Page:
Jean-Jacques Sempé the beloved French cartoonist, simply known by all as Sempé passed away at 89 years old on August 11, 2022. Sempé is well known for his poster-like illustrations, usually pencil-drawn in great details from a distant perspective or high viewpoint depicting everyday life as well as detailed scenes of countrysides or cities.
Born in Passaic, near Bordeaux on August 17, 1932 to a single mother with an alcoholic violent stepfather. He dropped out of school at an early age and enlisted underage in the French army in 1950, because he said it was “the only place that would give me a job and a bed,” when he got caught doodling while keeping watch during guard duty, he was discharged.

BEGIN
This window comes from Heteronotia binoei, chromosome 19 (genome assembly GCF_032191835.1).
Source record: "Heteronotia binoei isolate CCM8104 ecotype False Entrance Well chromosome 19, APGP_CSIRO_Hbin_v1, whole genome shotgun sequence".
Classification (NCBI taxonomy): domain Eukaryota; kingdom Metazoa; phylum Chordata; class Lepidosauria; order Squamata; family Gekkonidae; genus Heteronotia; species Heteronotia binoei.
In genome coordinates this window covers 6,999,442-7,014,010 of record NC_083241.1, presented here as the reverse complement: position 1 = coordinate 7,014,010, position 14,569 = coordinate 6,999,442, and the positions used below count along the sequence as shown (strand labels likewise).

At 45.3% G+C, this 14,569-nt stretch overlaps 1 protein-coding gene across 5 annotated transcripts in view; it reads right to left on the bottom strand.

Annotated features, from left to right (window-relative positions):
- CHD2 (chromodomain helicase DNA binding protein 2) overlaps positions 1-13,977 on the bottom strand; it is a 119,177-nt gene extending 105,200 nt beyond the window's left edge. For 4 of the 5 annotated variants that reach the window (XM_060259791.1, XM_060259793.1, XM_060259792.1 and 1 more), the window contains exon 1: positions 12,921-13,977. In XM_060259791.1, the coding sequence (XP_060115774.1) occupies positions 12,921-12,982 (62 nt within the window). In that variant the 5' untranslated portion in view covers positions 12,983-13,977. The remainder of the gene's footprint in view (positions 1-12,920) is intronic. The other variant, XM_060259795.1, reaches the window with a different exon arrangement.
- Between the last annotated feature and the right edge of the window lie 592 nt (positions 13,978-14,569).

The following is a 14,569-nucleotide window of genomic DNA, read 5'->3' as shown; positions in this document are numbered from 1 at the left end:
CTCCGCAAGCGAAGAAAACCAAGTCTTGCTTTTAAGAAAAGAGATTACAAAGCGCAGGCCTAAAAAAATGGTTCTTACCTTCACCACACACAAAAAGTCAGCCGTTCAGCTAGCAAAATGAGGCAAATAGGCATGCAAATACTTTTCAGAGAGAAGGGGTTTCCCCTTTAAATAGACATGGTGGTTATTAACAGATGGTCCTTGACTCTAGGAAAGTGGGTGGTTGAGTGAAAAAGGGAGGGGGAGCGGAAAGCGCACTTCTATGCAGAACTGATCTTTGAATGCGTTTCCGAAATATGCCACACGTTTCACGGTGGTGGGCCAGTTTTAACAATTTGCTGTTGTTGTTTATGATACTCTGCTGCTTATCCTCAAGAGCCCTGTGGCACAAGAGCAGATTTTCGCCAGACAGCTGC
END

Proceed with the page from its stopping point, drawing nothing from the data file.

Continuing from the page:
He then moved to Paris and managed to sell his drawings to various newspapers and began working for Paris Match for many years creating full page cartoons. It was during this time that he began working with René Goscinny the cartooning legend of Asterix fame and created the character of Nicholas in 1959.
He is mostly well known for the series of children’s books which he created with René Goscinny, Le Petit Nicolas which became international bestseller with over 15 millions copies sold in 45 countries, film adaptation and cartoon. “The Nicolas stories were a way to revisit the misery I endured while growing up while making sure everything came out just fine,” Sempé said in 2018.
In America, he is well known and celebrated for the hundreds of covers he created for The New Yorker magazine for decades. It was in 1978 when he was hired by the New Yorker that he found sustainable success. “I was almost 50 and for the first time in my life, I existed! I had finally found my family,” he said.
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